Videos circulated on the internet in the aftermath of Sunday's game, with some claiming the footage shows Terry insulting Ferdinand using racist language.
Terry has denied racially abusing Ferdinand, who he admitted had accused him of making a racist remark, but insisted his own response was actually a denial and not racist in any way.
Ferdinand met with QPR representatives and manager Neil Warnock at the Hoops' Harlington training ground to discuss the issue and decided to complain to the FA - a move which could have huge implications for Terry's future in the game.
An FA statement read: "The FA can confirm it has received a complaint relating to an alleged incident of racist abuse in the QPR versus Chelsea fixture at Loftus Road on 23 October 2011.
"The FA will now begin to make enquiries into this matter.
"The FA takes seriously any allegations of discrimination and abuse of this type."
Terry met with Ferdinand in the away dressing room at Loftus Road following the R's 1-0 win in an attempt to persuade the 26-year-old that he did not racially abuse him.
The England captain then released a statement saying he was "disappointed" that some people had come to the "wrong conclusions" about the supposed context in which he had made the comments towards Ferdinand, adding: "I thought Anton was accusing me of using a racist slur against him. I responded aggressively, saying that I never used that term.
"I would never say such a thing, and I'm saddened that people would think so."
The investigation marks another chapter in what has been a turbulent 12 months for the Chelsea defender.
Terry was stripped of the England captaincy in February 2010 amid allegations that he cheated on his wife with the ex-girlfriend of former team-mate Wayne Bridge.
Terry received widespread criticism after rumours of the alleged affair surfaced, but England boss Fabio Capello reinstated the Blues defender as national skipper in March.
Chelsea manager Andre Villas-Boas offered his full backing to Terry this afternoon over the alleged comments he made towards Ferdinand.
Villas-Boas said: "He's put out his statement and we fully back John. John is a player who represents this country to the highest level internationally.
"He is a player of great responsibilities for the country and he is confident about it because he spoke to Anton after the game.
"For us it was end of story and it still is. It's just a great misunderstanding and something blown out of proportion.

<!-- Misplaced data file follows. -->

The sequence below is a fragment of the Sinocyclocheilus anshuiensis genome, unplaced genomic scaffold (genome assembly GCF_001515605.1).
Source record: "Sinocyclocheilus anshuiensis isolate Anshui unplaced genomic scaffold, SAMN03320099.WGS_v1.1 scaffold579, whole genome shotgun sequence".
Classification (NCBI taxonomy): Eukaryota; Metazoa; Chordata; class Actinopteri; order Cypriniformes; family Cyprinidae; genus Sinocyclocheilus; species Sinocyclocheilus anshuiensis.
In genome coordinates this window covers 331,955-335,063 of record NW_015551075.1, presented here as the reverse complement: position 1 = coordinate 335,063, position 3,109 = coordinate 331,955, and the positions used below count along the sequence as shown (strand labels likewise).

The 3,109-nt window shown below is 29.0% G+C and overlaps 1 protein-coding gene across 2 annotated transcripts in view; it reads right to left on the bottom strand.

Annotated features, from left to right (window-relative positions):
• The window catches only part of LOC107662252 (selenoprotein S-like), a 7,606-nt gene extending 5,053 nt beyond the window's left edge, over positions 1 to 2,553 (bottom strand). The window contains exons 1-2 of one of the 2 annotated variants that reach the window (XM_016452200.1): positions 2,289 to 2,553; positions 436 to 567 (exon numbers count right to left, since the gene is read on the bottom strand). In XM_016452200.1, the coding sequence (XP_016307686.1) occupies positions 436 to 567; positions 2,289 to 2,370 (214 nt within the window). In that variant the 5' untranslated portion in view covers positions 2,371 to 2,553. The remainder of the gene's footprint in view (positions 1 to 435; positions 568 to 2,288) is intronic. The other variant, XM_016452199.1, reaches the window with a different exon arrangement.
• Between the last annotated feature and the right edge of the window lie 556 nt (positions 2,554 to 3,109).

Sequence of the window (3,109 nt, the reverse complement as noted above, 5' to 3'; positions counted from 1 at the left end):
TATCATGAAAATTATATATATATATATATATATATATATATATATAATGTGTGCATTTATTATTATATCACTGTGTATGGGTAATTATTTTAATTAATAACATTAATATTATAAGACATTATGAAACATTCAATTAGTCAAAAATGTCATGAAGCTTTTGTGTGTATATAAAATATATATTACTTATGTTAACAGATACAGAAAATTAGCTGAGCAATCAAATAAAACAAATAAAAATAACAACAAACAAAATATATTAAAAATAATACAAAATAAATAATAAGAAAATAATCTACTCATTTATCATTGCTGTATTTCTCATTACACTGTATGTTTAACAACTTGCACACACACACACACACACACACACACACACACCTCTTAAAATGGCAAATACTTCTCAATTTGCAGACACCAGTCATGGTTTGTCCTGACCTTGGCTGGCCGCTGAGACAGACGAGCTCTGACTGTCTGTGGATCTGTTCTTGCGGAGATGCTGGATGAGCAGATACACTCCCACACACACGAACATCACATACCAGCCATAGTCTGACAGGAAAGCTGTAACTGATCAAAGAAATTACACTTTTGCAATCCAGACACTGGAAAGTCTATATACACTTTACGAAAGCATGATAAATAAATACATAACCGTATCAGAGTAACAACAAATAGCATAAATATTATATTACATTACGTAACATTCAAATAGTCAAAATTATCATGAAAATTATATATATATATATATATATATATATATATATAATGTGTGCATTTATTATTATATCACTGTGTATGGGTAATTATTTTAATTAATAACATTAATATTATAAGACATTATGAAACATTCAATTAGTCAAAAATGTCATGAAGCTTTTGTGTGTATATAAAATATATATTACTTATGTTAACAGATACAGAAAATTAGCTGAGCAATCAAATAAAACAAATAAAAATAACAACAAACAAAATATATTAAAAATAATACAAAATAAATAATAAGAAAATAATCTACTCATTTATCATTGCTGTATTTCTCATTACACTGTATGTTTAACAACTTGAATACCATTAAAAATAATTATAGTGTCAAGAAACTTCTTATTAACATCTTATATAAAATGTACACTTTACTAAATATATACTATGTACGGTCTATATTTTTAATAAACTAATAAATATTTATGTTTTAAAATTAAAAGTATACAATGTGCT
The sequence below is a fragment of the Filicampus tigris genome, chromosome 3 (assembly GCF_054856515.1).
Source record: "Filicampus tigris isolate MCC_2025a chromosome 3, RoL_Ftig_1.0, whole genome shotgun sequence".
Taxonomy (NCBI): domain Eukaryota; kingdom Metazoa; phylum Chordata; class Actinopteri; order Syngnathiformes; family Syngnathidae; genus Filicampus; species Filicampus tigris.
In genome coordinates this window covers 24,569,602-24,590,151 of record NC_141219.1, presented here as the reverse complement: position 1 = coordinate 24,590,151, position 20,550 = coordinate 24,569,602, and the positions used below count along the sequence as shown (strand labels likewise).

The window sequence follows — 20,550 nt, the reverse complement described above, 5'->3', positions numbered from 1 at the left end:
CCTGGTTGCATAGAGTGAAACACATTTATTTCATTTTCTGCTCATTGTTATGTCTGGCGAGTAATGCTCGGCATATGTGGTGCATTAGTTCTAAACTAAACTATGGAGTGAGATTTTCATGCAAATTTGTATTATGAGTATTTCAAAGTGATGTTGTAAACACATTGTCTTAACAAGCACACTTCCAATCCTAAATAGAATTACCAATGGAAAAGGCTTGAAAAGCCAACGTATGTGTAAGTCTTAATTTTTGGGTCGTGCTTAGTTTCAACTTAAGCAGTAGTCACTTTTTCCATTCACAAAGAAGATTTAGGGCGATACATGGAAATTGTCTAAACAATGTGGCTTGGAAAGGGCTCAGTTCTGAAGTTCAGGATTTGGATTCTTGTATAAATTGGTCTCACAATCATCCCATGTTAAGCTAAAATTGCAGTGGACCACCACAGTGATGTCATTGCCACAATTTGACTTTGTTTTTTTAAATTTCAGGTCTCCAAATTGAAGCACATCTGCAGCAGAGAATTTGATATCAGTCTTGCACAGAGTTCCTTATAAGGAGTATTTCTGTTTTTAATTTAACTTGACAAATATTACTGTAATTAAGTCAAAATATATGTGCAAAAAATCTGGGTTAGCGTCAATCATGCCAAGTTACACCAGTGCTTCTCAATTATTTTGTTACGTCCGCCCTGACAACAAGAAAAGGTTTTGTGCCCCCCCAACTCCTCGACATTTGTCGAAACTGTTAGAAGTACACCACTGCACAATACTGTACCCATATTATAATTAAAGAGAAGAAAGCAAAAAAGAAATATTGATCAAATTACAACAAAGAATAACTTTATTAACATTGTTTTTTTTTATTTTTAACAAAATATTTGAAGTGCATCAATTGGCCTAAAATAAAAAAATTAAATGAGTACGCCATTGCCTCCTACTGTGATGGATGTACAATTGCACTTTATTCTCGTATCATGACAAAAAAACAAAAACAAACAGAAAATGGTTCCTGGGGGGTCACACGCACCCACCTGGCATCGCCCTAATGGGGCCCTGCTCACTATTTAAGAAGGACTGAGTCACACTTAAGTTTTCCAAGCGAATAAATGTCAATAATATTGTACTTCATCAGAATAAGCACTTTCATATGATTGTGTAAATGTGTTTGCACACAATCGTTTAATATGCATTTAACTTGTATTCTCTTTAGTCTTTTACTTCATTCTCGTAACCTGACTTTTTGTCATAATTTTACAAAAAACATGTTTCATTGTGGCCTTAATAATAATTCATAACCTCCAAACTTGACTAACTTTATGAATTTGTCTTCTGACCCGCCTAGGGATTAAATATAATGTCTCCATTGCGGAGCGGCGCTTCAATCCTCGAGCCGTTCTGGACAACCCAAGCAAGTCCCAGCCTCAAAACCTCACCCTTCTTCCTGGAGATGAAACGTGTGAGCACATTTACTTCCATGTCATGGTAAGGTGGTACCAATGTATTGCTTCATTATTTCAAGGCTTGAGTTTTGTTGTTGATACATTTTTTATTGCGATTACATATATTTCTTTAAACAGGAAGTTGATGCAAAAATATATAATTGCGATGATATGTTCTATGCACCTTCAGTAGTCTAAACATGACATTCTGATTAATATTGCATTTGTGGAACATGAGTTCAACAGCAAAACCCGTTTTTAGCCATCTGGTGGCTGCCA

"John Terry represents this country internationally and it should also be that people who represent this country should have better and fuller support instead of stories based on speculation."
Villas-Boas' comments came hours after police confirmed that they are "assessing" claims Terry racially abused Ferdinand after receiving a complaint from a member of the public.
Terry said that he would fight to clear his name and welcomed the news in a statement which read: "I welcome the FA enquiry and look forward to clearing my name as soon as possible.
"Until then I have no further comment."
Terry and Ferdinand have known each other for over 10 years as the former played for the same boys' team as Ferdinand's cousin, Rio, as a youth.
The QPR defender is yet to speak publicly on the matter, but he has been offered the full backing of his club over the alleged incident.
Chairman Tony Fernandes said: "Queens Park Rangers Football Club does not condone racism in any way, shape or form.
"As a club, we will provide our players with our unequivocal support when alleged incidents like this occur.
"The club has, and will continue to support Kick It Out's One Game, One Community initiative, football's equality and inclusion campaign.
"However, we are keen to draw a line under this alleged incident and focus on our forthcoming fixtures, starting with Sunday's London derby at Spurs."
Chelsea reiterated their support for Terry following the announcement.
"John has issued a statement categorically denying any allegations of racist abuse. We stand by John and his statement," a Chelsea spokesman said.
"Chelsea Football Club finds all forms of discrimination abhorrent and we are proud of the work our players and staff undertake campaigning on this important issue.
"We look forward to the conclusion of the FA's investigation and won't be commenting further on the matter until that time."
Anti-racism group Kick it Out admitted that it was disappointed to hear of the charge, especially given that it comes so soon after Patrice Evra accused Luis Suarez of racism on the pitch during Manchester United's game at Liverpool 10 days ago.
Kick it Out chairman Lord Herman Ouseley said: "It is of great regret that in Kick It Out's One Game, One Community weeks of action, backed by all 92 professional clubs, two high profile incidents of alleged racist abuse have taken place.
"This is worrying and potentially very damaging; what happens at the top end of the game has an impact at grass roots level and at parks pitches across the country.
"Kick It Out condemns discrimination in any form and hopes matters are investigated properly.
"In the meantime, the work Kick It Out does with groups and individuals, including players and fans at professional and community level, will continue in stamping out discrimination and unacceptable behaviour in all its forms."